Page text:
Monday, September 2, 2013

Old School Baked Beans

The problem with blogging again is that I am finding a backlog of recipes to add and not enough time to add them!  I was going to add a butchered version of Dorie Greenspan's Shepherds Pie (except she uses the fancy french name, but I am not).  I also wanted to add the recipe for the Green Chile Pesto (also known in these parts as Cilantro Pecan Pesto).  I also made serious alterations to Greenspan's Espresso Cheesecake Brownies I wanted to document for posterity.

Alas, I am posting none of those wonderful recipes tonight because this one recipe blew everyone of those completely and totally away.

I'm talking about Baked Beans.  Baked beans the way they are supposed to taste, without being overly salty, without mystery ingredients, with only minimal use of a can opener.  These baked beans start with dried beans and end either with a long, slow stint in the oven or a day in the crockpot.

We all loved these beans.  My boy, J, who's six these days, told me these were the best beans he's ever had.  He had to qualify the statement though.  "Not because you made them, Mommy.  Because they're just like the beans we had at Vacation Bible School."  ??????  What?????  To which, M, who's eight, helped me out and said,  "We've never had beans at VBS."  "Oh yes,"  John replied.  "Not this year, but last year."  What??????  I am fairly confident our VBS snack goddess (can I say that?) didn't serve the kids baked beans, either homemade or out of can.  But whatever.  My beans were that good.

I modified 100 Days of Real Food's recipe for slow cooker baked beans, basically because I didn't start this recipe two days ago.  In the original recipe, the beans do their first soak overnight (like is typical with dried beans.  Personally, I've had little success with the quick soak/boil method and prefer the soak in a bowl overnight method).  Then, they simmer away in a crockpot for 10 - 12 hours.  Yep.  Didn't start the beans until last night and didn't have twelve hours (to be on the safe side) between when I rolled out of bed and supper.  So, here's the one day, heat up your whole house even though it's 100 degrees out but I don't care because I WANT BEANS!!! version.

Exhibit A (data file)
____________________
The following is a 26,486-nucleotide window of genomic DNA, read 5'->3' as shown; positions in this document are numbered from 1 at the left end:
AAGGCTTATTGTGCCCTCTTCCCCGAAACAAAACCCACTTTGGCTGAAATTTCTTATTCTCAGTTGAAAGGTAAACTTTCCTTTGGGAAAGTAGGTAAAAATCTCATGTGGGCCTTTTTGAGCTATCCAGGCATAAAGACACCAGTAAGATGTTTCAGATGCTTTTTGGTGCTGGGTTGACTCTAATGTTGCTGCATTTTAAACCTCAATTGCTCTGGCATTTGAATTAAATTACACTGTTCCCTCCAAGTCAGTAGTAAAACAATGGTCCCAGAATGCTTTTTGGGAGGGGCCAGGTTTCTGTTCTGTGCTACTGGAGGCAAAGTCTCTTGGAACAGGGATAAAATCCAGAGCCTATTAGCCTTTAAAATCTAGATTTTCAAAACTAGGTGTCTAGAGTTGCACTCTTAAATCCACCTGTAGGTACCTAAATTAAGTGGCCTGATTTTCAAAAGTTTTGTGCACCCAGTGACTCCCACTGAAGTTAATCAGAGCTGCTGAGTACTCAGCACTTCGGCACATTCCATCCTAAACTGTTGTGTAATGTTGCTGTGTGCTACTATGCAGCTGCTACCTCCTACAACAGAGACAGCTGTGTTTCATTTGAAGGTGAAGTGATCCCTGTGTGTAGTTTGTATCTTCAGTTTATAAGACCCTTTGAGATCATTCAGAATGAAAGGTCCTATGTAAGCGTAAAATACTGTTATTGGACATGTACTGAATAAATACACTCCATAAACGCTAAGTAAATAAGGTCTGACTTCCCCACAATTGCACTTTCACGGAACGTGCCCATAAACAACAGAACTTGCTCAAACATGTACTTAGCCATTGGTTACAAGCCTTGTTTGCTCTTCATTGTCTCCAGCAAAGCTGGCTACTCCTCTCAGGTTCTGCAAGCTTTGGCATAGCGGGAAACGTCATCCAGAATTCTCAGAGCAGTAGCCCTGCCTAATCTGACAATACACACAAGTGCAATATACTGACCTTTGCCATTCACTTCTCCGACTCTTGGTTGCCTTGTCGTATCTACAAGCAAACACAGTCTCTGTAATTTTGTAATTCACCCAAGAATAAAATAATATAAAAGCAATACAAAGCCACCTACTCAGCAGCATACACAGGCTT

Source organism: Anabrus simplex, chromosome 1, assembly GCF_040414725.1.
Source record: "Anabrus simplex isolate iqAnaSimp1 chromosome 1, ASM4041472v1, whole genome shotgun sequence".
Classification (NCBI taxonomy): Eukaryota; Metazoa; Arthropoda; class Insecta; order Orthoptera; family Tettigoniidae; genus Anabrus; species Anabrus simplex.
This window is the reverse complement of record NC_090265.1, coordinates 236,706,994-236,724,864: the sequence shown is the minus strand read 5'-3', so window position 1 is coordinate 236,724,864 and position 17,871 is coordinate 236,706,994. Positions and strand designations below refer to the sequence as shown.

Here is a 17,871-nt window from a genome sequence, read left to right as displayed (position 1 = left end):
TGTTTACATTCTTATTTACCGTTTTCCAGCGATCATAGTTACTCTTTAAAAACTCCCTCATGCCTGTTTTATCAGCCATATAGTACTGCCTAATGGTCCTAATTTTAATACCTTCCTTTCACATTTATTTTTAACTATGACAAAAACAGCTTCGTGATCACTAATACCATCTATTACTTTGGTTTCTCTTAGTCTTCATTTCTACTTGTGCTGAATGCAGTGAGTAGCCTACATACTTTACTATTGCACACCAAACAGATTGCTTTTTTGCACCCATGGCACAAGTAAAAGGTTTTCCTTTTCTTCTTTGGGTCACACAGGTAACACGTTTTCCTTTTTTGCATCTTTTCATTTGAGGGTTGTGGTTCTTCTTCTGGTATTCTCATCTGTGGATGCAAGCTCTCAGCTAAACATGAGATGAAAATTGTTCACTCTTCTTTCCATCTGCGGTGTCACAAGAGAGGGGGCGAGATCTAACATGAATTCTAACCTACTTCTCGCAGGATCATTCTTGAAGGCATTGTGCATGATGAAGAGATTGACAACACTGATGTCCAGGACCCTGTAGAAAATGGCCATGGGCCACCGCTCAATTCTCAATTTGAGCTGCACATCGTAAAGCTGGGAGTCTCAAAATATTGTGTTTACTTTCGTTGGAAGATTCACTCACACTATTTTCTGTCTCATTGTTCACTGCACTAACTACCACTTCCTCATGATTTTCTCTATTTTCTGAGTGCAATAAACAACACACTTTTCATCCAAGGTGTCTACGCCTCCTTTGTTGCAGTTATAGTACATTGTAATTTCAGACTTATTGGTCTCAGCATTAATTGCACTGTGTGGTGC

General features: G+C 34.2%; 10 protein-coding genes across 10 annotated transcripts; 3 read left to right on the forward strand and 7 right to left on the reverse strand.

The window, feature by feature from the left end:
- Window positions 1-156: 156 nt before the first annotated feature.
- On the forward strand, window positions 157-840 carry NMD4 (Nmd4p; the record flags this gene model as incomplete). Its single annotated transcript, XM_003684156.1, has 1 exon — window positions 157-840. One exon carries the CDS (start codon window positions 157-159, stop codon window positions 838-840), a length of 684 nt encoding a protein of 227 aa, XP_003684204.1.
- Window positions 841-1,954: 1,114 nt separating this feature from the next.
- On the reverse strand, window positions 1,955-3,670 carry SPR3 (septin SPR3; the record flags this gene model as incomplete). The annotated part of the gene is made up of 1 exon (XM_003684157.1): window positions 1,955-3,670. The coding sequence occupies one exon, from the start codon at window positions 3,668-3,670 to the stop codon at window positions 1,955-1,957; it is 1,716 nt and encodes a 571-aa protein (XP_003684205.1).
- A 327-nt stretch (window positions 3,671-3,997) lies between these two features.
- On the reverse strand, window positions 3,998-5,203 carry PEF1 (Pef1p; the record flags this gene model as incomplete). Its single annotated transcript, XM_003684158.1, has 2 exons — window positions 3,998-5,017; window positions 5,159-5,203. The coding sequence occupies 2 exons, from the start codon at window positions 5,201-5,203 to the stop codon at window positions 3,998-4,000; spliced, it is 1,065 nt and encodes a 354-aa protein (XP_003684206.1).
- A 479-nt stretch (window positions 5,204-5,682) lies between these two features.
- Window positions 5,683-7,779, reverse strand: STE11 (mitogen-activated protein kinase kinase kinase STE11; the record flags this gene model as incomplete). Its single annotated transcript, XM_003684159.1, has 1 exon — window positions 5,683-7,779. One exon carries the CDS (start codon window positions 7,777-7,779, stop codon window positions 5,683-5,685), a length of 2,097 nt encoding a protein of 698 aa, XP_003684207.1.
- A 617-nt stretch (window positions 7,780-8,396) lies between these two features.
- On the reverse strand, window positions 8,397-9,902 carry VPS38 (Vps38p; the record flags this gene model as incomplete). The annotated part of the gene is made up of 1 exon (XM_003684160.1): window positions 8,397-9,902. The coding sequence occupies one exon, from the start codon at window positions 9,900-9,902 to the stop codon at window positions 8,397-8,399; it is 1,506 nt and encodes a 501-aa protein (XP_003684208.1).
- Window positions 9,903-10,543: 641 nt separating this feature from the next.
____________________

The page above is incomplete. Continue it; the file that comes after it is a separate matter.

A note on quantities.  I halved this recipe.  I never, ever should have done that.  We served the beans sparingly, worried that if we ate to our heart's content, we may not have leftovers.  I wanted leftovers.  Next time, I am not halving the recipe.  (Note to self:  DON'T HALVE THIS RECIPE!!!)

This serves 8 - 10 if you eat something besides baked beans for supper.

Old School Baked Beans
adapted from

2 1/2 c (approx 1 lb) dried navy beans (or Great Northern beans).
8 oz bacon, diced
2 - 4 red sweet peppers (or 1 red or green bell pepper will do as well), diced
1 onion, cut into 1/8th's
1 c water
1 - 15 oz can tomato sauce
1/2 - 3/4 c maple syrup (I thought 3/4 c was a bit too sweet)
3 T yellow mustard
3 T apple cider vinegar
2 t chili powder
1 t salt, or to taste

Soak the beans overnight in a bowl, covered with two inches of water (about to your second knuckle--more than the beans in the bowl).  Be sure to remove any stones that may be in with the beans.

The next day, fry the diced bacon.  Drain on paper towels, reserving fat.  Drain the beans well.  Place the beans, bacon, pepper, and onion in the bottom of a large casserole dish.  Pour in water and tomato sauce.  In a measuring cup, combine maple syrup, mustard, vinegar and chili powder.  Pour over the beans and combine.  If desired, pour a T or so of the reserved bacon fat over the bean mixture as well (a little flavor boost!  Why waste good bacon fat?).

Bake in a preheated 325 degrees oven for 2 hours.  Lower the heat and cook for an additional 2 1/2 - 4 hours, or until beans are soft.  Stir every 1/2 hr or so.  If beans look dry, add a little additional water.

Before serving, removed onion wedges if desired.  Enjoy!

No comments: